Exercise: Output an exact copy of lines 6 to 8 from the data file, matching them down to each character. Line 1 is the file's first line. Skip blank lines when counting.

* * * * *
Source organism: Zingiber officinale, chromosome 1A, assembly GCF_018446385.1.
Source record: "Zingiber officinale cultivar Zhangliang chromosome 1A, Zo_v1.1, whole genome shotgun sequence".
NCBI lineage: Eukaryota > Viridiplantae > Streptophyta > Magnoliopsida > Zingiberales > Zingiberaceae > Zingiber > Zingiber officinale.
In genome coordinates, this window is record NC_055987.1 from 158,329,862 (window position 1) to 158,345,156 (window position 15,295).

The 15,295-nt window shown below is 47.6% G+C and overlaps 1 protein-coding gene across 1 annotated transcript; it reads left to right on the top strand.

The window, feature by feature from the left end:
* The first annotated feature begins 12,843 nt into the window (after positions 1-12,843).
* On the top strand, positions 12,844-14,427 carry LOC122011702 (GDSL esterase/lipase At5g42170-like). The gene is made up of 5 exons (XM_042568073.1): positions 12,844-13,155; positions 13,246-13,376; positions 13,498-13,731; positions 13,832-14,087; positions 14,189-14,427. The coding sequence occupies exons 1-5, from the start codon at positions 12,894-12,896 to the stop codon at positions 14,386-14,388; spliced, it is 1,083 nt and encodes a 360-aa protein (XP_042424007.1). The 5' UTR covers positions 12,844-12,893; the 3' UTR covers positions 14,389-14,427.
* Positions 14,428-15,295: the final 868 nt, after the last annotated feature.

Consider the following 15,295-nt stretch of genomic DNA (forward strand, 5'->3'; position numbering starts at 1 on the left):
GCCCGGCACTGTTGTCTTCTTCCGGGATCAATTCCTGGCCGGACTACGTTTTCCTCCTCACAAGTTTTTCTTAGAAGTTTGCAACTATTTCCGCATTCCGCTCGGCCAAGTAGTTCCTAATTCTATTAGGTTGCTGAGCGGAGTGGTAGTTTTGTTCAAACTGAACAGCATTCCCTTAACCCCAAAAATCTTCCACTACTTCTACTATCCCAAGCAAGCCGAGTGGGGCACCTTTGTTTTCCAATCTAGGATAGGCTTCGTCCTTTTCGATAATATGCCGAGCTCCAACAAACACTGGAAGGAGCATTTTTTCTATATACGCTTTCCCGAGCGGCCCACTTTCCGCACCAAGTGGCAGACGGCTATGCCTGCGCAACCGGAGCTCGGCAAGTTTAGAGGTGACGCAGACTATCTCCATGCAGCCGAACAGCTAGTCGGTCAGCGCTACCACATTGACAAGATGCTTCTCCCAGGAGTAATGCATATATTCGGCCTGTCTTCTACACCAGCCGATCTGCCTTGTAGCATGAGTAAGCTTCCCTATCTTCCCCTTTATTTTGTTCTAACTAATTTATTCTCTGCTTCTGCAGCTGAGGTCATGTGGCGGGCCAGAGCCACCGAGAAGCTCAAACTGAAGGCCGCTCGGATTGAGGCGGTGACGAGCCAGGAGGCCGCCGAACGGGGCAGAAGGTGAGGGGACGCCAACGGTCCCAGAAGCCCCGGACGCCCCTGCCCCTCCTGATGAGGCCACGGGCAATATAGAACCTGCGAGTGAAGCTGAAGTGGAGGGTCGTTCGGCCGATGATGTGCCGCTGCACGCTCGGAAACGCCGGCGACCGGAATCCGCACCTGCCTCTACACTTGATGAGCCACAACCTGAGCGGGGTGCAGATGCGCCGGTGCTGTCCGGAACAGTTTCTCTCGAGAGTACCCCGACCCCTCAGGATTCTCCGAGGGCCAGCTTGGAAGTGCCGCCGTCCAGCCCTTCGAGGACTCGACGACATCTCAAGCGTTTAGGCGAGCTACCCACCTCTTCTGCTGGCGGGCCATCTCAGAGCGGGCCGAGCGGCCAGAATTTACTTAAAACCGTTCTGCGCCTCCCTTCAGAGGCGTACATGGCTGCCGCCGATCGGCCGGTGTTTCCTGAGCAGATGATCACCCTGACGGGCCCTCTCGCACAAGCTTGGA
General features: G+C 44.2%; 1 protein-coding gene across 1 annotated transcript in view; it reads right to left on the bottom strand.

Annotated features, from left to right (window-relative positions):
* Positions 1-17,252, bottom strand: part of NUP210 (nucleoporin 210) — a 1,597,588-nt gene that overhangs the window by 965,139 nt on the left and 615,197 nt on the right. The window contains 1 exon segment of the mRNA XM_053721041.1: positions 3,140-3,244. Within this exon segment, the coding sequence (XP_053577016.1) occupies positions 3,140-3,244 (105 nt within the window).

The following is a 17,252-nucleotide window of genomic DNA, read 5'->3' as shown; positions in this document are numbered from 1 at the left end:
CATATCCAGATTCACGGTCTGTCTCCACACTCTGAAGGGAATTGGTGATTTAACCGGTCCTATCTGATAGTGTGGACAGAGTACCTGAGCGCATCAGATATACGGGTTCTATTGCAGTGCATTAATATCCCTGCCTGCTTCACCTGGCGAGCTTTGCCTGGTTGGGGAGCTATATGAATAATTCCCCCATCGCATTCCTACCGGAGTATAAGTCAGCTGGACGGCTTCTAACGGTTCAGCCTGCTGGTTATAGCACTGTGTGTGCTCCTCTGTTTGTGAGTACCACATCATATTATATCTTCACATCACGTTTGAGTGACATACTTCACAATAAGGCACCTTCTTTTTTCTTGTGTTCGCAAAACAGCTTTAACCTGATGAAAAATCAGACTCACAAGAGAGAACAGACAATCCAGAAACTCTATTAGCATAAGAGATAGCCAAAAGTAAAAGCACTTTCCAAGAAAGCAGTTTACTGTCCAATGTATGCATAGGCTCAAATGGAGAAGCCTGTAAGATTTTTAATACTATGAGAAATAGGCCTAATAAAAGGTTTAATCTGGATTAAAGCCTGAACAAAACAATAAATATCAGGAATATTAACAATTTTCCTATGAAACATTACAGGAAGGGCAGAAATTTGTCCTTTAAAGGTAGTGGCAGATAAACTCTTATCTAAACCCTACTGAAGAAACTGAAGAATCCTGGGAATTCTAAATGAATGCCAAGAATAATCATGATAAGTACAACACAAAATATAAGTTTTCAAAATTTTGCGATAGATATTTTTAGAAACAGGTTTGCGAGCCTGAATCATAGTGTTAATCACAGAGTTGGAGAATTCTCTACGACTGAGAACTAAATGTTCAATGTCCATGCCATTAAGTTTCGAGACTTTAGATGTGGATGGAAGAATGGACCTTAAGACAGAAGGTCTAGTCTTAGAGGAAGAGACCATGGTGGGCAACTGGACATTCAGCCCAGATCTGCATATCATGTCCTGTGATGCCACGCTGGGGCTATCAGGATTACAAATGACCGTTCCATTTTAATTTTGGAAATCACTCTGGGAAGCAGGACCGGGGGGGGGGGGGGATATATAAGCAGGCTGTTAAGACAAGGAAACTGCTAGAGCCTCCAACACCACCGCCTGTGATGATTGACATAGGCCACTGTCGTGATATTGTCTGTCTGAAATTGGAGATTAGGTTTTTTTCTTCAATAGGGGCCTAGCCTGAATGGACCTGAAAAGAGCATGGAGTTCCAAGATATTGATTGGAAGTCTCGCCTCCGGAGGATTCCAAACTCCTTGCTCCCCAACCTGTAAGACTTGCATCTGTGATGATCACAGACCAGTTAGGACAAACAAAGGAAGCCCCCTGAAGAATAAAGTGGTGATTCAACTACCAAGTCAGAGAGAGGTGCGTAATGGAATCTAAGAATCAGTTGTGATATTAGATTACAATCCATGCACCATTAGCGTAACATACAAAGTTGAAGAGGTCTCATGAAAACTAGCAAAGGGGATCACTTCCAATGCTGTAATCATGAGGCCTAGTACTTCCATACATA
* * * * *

The window, feature by feature from the left end:
* The first annotated feature begins 12,843 nt into the window (after positions 1-12,843).
* On the top strand, positions 12,844-14,427 carry LOC122011702 (GDSL esterase/lipase At5g42170-like). The gene is made up of 5 exons (XM_042568073.1): positions 12,844-13,155; positions 13,246-13,376; positions 13,498-13,731; positions 13,832-14,087; positions 14,189-14,427. The coding sequence occupies exons 1-5, from the start codon at positions 12,894-12,896 to the stop codon at positions 14,386-14,388; spliced, it is 1,083 nt and encodes a 360-aa protein (XP_042424007.1). The 5' UTR covers positions 12,844-12,893; the 3' UTR covers positions 14,389-14,427.